It looks like you're using an Ad Blocker.
Please white-list or disable AboveTopSecret.com in your ad-blocking tool.
Some features of ATS will be disabled while you continue to use an ad-blocker.
But embryonic stem cell treatments are fraught with ethical issues and non-embryonic methods are complicated--and complexity introduces a greater chance of something going wrong (in this case that means mutations and genetic defects). The new method, which taps skin-like cells from the linings of the kidney tubes that are present in urine, converts its source cells into neurons and glia cells via a more direct route, making the process more efficient while narrowing the margin of error.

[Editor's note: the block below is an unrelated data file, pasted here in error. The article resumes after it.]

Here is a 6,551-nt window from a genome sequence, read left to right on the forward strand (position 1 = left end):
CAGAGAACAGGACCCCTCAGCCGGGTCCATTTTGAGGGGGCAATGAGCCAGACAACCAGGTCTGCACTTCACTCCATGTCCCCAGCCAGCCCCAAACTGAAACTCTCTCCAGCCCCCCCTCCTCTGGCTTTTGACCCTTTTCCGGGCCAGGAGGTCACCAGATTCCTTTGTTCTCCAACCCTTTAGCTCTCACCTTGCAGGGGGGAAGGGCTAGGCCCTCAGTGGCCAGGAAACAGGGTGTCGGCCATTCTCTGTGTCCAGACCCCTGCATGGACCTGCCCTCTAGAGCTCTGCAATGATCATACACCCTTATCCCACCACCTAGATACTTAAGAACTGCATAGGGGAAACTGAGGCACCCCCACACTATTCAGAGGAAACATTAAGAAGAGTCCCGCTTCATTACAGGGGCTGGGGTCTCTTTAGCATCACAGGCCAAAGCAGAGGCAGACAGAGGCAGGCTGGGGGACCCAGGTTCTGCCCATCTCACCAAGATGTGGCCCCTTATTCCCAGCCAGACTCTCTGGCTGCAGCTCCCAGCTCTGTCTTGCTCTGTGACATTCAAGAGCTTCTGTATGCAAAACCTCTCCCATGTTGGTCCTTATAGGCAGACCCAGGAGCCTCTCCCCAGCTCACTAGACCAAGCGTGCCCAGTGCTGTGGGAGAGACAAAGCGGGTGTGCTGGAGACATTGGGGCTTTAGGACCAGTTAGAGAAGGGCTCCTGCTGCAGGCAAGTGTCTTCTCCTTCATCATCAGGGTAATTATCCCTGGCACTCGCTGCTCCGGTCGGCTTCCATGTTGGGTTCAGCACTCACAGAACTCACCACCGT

This time, Pei and his colleagues converted the cells using vectors that did not integrate into the cell's genome. The technique was successful, and converted the cells into stem cells in just 12 days, half the time that other cells have taken. With some more time, the cells showed the rosette shape customary for neuron cells. The team grew the cells and they turned into fully functional neurons in the laboratory. The technique seems to be quicker, more effective, and hopefully less error-prone than other methods.